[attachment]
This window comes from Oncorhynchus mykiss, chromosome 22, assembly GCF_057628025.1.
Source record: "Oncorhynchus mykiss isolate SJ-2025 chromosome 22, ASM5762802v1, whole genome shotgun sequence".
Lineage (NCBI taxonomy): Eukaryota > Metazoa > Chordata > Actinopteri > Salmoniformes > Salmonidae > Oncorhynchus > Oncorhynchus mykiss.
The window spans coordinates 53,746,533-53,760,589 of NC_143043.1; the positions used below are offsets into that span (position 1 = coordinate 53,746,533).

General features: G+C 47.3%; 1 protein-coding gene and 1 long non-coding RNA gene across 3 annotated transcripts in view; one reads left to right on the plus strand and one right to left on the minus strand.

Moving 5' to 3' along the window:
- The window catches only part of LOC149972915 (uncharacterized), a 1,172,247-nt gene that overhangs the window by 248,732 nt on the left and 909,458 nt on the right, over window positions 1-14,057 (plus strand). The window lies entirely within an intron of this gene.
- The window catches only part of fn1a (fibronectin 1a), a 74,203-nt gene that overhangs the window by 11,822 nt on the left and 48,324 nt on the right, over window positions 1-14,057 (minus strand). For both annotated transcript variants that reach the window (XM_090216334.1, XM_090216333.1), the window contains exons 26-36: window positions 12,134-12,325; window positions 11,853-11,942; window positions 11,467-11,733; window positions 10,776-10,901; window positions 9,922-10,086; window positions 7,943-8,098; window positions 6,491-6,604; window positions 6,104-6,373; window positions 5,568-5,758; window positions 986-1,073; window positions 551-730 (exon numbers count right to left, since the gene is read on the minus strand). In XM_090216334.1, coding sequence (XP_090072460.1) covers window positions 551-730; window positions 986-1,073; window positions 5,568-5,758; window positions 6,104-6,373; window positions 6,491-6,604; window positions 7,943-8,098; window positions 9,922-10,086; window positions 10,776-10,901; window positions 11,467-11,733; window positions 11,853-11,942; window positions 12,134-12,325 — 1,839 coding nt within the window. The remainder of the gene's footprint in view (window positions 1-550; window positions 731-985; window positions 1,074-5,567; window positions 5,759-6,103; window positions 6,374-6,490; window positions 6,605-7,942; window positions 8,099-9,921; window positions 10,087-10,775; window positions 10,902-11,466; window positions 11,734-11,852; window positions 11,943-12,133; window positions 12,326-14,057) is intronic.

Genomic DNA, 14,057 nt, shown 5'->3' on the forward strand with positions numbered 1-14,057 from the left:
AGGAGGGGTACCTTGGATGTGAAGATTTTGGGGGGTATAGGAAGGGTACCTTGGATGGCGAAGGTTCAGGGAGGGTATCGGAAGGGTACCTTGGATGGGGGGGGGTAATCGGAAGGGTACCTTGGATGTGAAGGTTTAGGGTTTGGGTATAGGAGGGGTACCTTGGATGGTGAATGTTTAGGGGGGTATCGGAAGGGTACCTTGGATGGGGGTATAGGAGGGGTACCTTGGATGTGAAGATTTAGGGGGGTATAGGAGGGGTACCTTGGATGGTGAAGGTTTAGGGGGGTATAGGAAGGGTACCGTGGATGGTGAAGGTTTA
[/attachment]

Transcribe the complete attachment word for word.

This window comes from Oncorhynchus mykiss, chromosome 22, assembly GCF_057628025.1.
Source record: "Oncorhynchus mykiss isolate SJ-2025 chromosome 22, ASM5762802v1, whole genome shotgun sequence".
Lineage (NCBI taxonomy): Eukaryota > Metazoa > Chordata > Actinopteri > Salmoniformes > Salmonidae > Oncorhynchus > Oncorhynchus mykiss.
The window spans coordinates 53,746,533-53,760,589 of NC_143043.1; the positions used below are offsets into that span (position 1 = coordinate 53,746,533).

General features: G+C 47.3%; 1 protein-coding gene and 1 long non-coding RNA gene across 3 annotated transcripts in view; one reads left to right on the plus strand and one right to left on the minus strand.

Moving 5' to 3' along the window:
- The window catches only part of LOC149972915 (uncharacterized), a 1,172,247-nt gene that overhangs the window by 248,732 nt on the left and 909,458 nt on the right, over window positions 1-14,057 (plus strand). The window lies entirely within an intron of this gene.
- The window catches only part of fn1a (fibronectin 1a), a 74,203-nt gene that overhangs the window by 11,822 nt on the left and 48,324 nt on the right, over window positions 1-14,057 (minus strand). For both annotated transcript variants that reach the window (XM_090216334.1, XM_090216333.1), the window contains exons 26-36: window positions 12,134-12,325; window positions 11,853-11,942; window positions 11,467-11,733; window positions 10,776-10,901; window positions 9,922-10,086; window positions 7,943-8,098; window positions 6,491-6,604; window positions 6,104-6,373; window positions 5,568-5,758; window positions 986-1,073; window positions 551-730 (exon numbers count right to left, since the gene is read on the minus strand). In XM_090216334.1, coding sequence (XP_090072460.1) covers window positions 551-730; window positions 986-1,073; window positions 5,568-5,758; window positions 6,104-6,373; window positions 6,491-6,604; window positions 7,943-8,098; window positions 9,922-10,086; window positions 10,776-10,901; window positions 11,467-11,733; window positions 11,853-11,942; window positions 12,134-12,325 — 1,839 coding nt within the window. The remainder of the gene's footprint in view (window positions 1-550; window positions 731-985; window positions 1,074-5,567; window positions 5,759-6,103; window positions 6,374-6,490; window positions 6,605-7,942; window positions 8,099-9,921; window positions 10,087-10,775; window positions 10,902-11,466; window positions 11,734-11,852; window positions 11,943-12,133; window positions 12,326-14,057) is intronic.

Genomic DNA, 14,057 nt, shown 5'->3' on the forward strand with positions numbered 1-14,057 from the left:
AGGAGGGGTACCTTGGATGTGAAGATTTTGGGGGGTATAGGAAGGGTACCTTGGATGGCGAAGGTTCAGGGAGGGTATCGGAAGGGTACCTTGGATGGGGGGGGGTAATCGGAAGGGTACCTTGGATGTGAAGGTTTAGGGTTTGGGTATAGGAGGGGTACCTTGGATGGTGAATGTTTAGGGGGGTATCGGAAGGGTACCTTGGATGGGGGTATAGGAGGGGTACCTTGGATGTGAAGATTTAGGGGGGTATAGGAGGGGTACCTTGGATGGTGAAGGTTTAGGGGGGTATAGGAAGGGTACCGTGGATGGTGAAGGTTTA